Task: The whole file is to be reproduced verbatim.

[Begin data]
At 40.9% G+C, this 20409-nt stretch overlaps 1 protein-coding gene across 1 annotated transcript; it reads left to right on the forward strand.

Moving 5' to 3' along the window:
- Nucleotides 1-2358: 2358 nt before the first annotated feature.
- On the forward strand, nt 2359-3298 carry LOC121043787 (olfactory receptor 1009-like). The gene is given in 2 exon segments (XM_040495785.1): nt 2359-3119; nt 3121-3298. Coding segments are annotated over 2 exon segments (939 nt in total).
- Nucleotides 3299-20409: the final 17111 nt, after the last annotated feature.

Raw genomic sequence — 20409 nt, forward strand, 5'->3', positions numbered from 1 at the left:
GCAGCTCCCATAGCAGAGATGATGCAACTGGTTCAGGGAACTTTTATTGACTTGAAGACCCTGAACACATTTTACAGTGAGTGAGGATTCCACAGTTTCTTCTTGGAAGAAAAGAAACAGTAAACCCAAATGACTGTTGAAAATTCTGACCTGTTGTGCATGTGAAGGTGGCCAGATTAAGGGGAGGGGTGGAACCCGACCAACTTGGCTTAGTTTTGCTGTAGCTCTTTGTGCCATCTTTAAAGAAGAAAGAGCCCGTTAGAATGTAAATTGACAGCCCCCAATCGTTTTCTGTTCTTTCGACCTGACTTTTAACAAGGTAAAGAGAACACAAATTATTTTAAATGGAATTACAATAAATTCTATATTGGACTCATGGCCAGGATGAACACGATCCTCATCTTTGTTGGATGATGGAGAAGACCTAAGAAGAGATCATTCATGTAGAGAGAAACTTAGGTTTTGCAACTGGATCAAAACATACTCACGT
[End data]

At 40.9% G+C, this 20409-nt stretch overlaps 1 protein-coding gene across 1 annotated transcript; it reads left to right on the forward strand.

Moving 5' to 3' along the window:
- Nucleotides 1-2358: 2358 nt before the first annotated feature.
- On the forward strand, nt 2359-3298 carry LOC121043787 (olfactory receptor 1009-like). The gene is given in 2 exon segments (XM_040495785.1): nt 2359-3119; nt 3121-3298. Coding segments are annotated over 2 exon segments (939 nt in total).
- Nucleotides 3299-20409: the final 17111 nt, after the last annotated feature.

Raw genomic sequence — 20409 nt, forward strand, 5'->3', positions numbered from 1 at the left:
GCAGCTCCCATAGCAGAGATGATGCAACTGGTTCAGGGAACTTTTATTGACTTGAAGACCCTGAACACATTTTACAGTGAGTGAGGATTCCACAGTTTCTTCTTGGAAGAAAAGAAACAGTAAACCCAAATGACTGTTGAAAATTCTGACCTGTTGTGCATGTGAAGGTGGCCAGATTAAGGGGAGGGGTGGAACCCGACCAACTTGGCTTAGTTTTGCTGTAGCTCTTTGTGCCATCTTTAAAGAAGAAAGAGCCCGTTAGAATGTAAATTGACAGCCCCCAATCGTTTTCTGTTCTTTCGACCTGACTTTTAACAAGGTAAAGAGAACACAAATTATTTTAAATGGAATTACAATAAATTCTATATTGGACTCATGGCCAGGATGAACACGATCCTCATCTTTGTTGGATGATGGAGAAGACCTAAGAAGAGATCATTCATGTAGAGAGAAACTTAGGTTTTGCAACTGGATCAAAACATACTCACGT